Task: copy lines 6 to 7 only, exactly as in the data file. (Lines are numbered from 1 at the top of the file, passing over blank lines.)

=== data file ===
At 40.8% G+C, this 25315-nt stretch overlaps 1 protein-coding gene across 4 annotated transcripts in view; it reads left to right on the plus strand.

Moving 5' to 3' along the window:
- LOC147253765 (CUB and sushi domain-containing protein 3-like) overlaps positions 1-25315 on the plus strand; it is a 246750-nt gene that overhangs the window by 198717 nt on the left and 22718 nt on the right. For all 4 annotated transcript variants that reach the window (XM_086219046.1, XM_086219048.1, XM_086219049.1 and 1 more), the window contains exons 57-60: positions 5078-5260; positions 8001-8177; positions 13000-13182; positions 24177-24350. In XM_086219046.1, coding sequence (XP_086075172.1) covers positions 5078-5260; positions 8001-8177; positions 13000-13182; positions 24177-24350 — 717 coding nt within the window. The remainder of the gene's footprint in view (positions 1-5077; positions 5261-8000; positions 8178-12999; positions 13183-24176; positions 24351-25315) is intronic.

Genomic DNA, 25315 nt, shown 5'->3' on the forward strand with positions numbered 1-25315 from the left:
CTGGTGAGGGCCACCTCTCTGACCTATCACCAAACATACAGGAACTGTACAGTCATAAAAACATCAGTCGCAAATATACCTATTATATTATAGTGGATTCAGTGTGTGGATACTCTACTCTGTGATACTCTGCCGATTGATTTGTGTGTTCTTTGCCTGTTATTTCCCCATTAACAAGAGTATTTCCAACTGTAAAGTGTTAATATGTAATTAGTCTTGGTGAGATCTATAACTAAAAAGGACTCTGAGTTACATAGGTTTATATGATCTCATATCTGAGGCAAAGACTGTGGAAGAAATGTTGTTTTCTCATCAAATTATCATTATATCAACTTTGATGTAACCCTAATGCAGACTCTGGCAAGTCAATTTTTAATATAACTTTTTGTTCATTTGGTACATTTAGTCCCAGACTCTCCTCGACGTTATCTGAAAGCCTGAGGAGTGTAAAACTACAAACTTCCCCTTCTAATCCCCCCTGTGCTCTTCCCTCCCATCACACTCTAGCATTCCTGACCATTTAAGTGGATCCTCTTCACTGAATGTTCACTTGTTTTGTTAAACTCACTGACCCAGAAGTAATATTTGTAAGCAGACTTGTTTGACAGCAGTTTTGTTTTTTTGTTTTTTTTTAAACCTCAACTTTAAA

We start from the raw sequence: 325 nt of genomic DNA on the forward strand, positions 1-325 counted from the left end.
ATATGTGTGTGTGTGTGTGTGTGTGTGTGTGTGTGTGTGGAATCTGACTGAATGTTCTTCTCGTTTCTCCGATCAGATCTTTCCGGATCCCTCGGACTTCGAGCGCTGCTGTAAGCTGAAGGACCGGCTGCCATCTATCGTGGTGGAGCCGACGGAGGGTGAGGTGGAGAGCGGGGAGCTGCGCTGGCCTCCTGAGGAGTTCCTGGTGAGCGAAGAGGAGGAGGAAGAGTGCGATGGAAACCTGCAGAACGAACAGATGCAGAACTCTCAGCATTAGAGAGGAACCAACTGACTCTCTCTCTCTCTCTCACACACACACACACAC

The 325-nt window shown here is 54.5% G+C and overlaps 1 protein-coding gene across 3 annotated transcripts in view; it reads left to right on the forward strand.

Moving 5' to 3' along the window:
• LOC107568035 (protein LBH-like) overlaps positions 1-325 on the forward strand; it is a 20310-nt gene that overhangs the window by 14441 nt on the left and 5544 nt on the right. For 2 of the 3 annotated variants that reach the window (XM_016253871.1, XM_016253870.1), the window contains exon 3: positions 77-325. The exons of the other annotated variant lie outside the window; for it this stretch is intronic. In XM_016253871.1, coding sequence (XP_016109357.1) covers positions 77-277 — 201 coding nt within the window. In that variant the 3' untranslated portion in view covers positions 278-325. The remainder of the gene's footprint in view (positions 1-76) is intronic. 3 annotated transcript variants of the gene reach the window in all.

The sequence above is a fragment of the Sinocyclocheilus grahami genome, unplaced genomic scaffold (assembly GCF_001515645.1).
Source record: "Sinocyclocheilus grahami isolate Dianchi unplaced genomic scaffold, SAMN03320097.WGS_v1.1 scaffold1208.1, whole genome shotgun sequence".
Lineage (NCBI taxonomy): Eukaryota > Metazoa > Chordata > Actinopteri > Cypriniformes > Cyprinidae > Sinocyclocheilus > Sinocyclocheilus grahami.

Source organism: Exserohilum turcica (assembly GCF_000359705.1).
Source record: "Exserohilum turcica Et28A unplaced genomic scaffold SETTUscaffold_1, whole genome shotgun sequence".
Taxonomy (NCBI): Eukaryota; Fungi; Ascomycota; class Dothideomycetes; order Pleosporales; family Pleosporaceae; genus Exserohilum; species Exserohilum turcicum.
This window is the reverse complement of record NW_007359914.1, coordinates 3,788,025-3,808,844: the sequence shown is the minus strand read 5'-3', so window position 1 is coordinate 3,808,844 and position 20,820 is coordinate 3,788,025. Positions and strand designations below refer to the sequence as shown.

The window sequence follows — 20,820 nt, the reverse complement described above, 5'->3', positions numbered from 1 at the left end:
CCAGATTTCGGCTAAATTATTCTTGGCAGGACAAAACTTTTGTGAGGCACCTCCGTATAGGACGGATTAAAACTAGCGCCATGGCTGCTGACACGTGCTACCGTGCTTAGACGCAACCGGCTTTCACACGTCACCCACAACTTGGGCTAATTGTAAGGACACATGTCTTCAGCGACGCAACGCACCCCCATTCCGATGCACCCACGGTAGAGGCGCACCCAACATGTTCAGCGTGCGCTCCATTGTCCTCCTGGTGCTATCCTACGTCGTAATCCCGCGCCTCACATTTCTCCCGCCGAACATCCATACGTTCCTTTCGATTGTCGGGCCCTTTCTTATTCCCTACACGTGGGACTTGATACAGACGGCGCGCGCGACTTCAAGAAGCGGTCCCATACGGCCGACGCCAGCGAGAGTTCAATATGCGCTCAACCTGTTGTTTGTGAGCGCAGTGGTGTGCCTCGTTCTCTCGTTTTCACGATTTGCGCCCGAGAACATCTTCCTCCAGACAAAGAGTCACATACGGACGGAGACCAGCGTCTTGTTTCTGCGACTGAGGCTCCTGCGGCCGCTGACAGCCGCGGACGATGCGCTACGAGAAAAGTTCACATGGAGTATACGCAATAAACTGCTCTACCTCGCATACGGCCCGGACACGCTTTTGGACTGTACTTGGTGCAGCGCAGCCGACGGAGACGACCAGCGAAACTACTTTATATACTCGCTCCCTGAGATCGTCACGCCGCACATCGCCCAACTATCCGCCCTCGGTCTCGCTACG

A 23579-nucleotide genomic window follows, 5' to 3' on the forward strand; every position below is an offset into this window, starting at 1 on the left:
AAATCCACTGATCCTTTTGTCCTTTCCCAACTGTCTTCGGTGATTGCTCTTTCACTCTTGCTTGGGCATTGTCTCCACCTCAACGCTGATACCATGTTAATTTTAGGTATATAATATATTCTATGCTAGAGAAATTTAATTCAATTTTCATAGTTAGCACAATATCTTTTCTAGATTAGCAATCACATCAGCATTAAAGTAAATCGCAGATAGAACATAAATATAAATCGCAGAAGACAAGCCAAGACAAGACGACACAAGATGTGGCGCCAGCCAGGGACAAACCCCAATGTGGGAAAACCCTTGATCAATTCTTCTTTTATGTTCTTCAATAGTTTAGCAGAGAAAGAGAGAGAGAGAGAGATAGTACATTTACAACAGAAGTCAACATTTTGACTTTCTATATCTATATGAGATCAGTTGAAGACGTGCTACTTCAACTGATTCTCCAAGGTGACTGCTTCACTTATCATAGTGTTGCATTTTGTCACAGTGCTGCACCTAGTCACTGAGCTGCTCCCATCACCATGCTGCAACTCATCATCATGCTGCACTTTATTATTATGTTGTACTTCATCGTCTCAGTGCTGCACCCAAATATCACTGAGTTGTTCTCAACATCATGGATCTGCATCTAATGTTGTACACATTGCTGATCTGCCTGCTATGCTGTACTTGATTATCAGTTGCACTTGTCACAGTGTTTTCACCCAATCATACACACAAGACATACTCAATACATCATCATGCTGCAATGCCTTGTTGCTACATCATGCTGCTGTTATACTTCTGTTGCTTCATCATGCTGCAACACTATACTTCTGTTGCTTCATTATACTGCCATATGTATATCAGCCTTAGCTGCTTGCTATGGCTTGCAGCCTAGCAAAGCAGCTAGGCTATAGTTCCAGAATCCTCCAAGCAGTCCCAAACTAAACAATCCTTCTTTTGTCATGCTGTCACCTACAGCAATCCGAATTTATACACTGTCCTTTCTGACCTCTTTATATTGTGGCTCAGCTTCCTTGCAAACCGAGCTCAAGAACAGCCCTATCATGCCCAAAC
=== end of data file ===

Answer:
We start from the raw sequence: 325 nt of genomic DNA on the forward strand, positions 1-325 counted from the left end.
ATATGTGTGTGTGTGTGTGTGTGTGTGTGTGTGTGTGTGGAATCTGACTGAATGTTCTTCTCGTTTCTCCGATCAGATCTTTCCGGATCCCTCGGACTTCGAGCGCTGCTGTAAGCTGAAGGACCGGCTGCCATCTATCGTGGTGGAGCCGACGGAGGGTGAGGTGGAGAGCGGGGAGCTGCGCTGGCCTCCTGAGGAGTTCCTGGTGAGCGAAGAGGAGGAGGAAGAGTGCGATGGAAACCTGCAGAACGAACAGATGCAGAACTCTCAGCATTAGAGAGGAACCAACTGACTCTCTCTCTCTCTCTCACACACACACACACAC